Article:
In an article in the November issue of Harper's magazine, Dr. Gordon says that confidential U.N. Security Council documents show that over the last decade the United States consistently blocked Iraq from importing billions of dollars of legal, urgent humanitarian goods, such as water tankers during a period of drought, claiming that they could be used as weapons of mass destruction. The documents also show that U.S. claims about "weapons of mass destruction" were often highly speculative, and were created or withdrawn for political reasons rather than security concerns. According to these documents - including minutes of closed meetings of the Security Council committee charged with overseeing the Iraq sanctions regime:
- The United States unilaterally blocked or impeded goods including ventilators for intensive care units, dental equipment, dialysis equipment, and printing equipment for school textbooks, claiming that they were "military dual use" or "weapons of mass destruction." The United States unilaterally blocked or impeded billions of dollars of equipment for water purification and sewage treatment, despite skyrocketing mortality rates from water-borne diseases.
- The U.S. claims that Iraq was importing materials for weapons of mass destruction were sometimes based on highly speculative justifications that were immediately dropped in the face of public scrutiny. Hundreds of millions of dollars in medicines were blocked on the claim that they could be converted into WMDs, then the blocks were lifted within days in the face of negative press coverage.
- The U.S. claims that Iraq was importing materials that presented security risks were sometimes based on little more than the State Department's political agenda. For example, the United States blocked Chinese contracts for fiber optic cables, claiming these could be used for military purposes; then lifted them immediately, once China voted in accordance with US demands.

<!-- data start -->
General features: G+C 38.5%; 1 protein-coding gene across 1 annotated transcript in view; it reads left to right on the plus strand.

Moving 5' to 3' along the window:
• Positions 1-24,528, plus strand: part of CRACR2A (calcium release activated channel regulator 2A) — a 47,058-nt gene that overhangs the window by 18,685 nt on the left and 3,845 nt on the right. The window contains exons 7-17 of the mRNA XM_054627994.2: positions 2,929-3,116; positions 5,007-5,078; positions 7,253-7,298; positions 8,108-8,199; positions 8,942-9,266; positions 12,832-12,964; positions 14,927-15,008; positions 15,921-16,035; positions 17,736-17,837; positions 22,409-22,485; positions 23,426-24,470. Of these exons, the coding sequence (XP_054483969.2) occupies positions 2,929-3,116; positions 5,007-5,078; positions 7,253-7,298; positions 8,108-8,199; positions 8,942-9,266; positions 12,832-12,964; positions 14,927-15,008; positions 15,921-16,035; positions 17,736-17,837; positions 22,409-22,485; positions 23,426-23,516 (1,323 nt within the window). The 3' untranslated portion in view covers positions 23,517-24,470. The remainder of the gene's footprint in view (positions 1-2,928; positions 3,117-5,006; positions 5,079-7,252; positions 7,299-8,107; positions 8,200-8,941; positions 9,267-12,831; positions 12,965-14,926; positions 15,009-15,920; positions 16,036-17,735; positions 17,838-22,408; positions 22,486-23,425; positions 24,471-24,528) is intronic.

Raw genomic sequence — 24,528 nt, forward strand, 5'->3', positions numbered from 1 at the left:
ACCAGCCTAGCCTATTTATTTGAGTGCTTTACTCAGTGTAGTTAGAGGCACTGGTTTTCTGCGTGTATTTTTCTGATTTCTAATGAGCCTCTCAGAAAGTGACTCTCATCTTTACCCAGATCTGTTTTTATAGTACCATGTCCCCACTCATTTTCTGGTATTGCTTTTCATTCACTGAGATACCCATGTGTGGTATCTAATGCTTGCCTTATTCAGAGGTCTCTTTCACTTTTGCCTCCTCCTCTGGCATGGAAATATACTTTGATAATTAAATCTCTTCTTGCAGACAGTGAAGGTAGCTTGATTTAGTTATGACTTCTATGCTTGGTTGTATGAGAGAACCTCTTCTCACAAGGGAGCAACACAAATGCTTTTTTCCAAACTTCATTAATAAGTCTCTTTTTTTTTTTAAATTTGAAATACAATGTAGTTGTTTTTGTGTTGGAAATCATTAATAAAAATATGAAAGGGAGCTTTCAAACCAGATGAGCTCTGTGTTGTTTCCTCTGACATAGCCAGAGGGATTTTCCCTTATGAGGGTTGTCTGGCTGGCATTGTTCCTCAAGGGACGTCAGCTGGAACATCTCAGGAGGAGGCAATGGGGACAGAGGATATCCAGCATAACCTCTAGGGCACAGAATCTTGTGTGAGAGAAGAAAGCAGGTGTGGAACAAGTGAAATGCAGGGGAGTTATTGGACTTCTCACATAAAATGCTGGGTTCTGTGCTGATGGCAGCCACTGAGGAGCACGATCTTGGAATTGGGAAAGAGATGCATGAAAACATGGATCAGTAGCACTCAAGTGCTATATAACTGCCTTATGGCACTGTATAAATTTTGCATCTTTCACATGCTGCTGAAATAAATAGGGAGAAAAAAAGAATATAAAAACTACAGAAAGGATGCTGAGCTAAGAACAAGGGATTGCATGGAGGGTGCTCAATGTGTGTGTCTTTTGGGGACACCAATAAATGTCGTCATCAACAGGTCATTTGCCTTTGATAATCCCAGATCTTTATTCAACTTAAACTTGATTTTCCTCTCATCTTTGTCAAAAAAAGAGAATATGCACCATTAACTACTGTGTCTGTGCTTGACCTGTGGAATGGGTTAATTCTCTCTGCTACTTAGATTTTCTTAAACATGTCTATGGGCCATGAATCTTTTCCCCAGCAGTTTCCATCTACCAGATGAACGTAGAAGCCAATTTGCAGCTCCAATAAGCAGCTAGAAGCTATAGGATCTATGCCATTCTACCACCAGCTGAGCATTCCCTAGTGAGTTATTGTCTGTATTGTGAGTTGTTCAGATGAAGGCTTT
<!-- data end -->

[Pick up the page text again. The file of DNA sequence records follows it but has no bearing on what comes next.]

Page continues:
To speak with Dr. Gordon, you can call her at (203) 254-4000, ext. 2852. You can also call the Fairfield University Office of Public Relations at (203) 254-4190.
Posted on October 6, 2002
Vol. 35, No. 81
Fairfield University's School of Engineering will present its second Lifetime Achievement Award to Richard J. Grossi on Thursday, Oct. 10 at the University's Regina A. Quick Center for the Arts.
"He has been recognized in the community for his drive and leadership qualities," said Evangelos Hadjimichael, Ph.D., dean of the School of Engineering, of the former chairman and chief executive officer of New Haven-based United Illuminating Co. and currently Chairman and President of the Science Park Development Corporation.
The award is given to an outstanding member of the technology and engineering community who has realized a lifetime of achievement in his or her field. The School presented its first Lifetime Achievement Award in 1999 to Eugene Buckley, then-chief executive officer of Sikorsky Aircraft Corp.
"Dick Grossi has received many accolades and awards during his illustrious career and we are proud to add to that list by awarding him the Fairfield University School of Engineering Lifetime Achievement Award," said Anthony Vallillo, current president and chief operating officer of the United Illuminating Co. and a member of the Advisory Board of the School of Engineering.
"I'm deeply humbled by this recognition and I'm looking forward to the reception," Mr. Grossi said. "Though I haven't practiced engineering for a number of years, the basic discipline of engineering, which involves problem solving, has served me very well as I've progressed in my career."
Mr. Grossi has occupied positions of authority in a number of organizations, Dr. Hadjimichael said. He joined UI in 1957 as an engineering assistant and advanced steadily to positions of ever-increasing responsibility, including New Haven Harbor project manager, vice president of engineering and planning, vice president of corporate planning, executive vice president and chief operating officer. In 1991, Mr. Grossi became chairman and CEO of the utility company. Mr. Grossi is chairman of the New York Independent System Operator Board. He also serves on the board of directors of new Haven Savings Bank and The University of Connecticut Foundation Inc. and was a former chairman of the Bridgeport Regional Business Council, the North American Electric Reliability Council and Connecticut Public Broadcasting.
Posted on October 6, 2002
Vol. 35, No. 75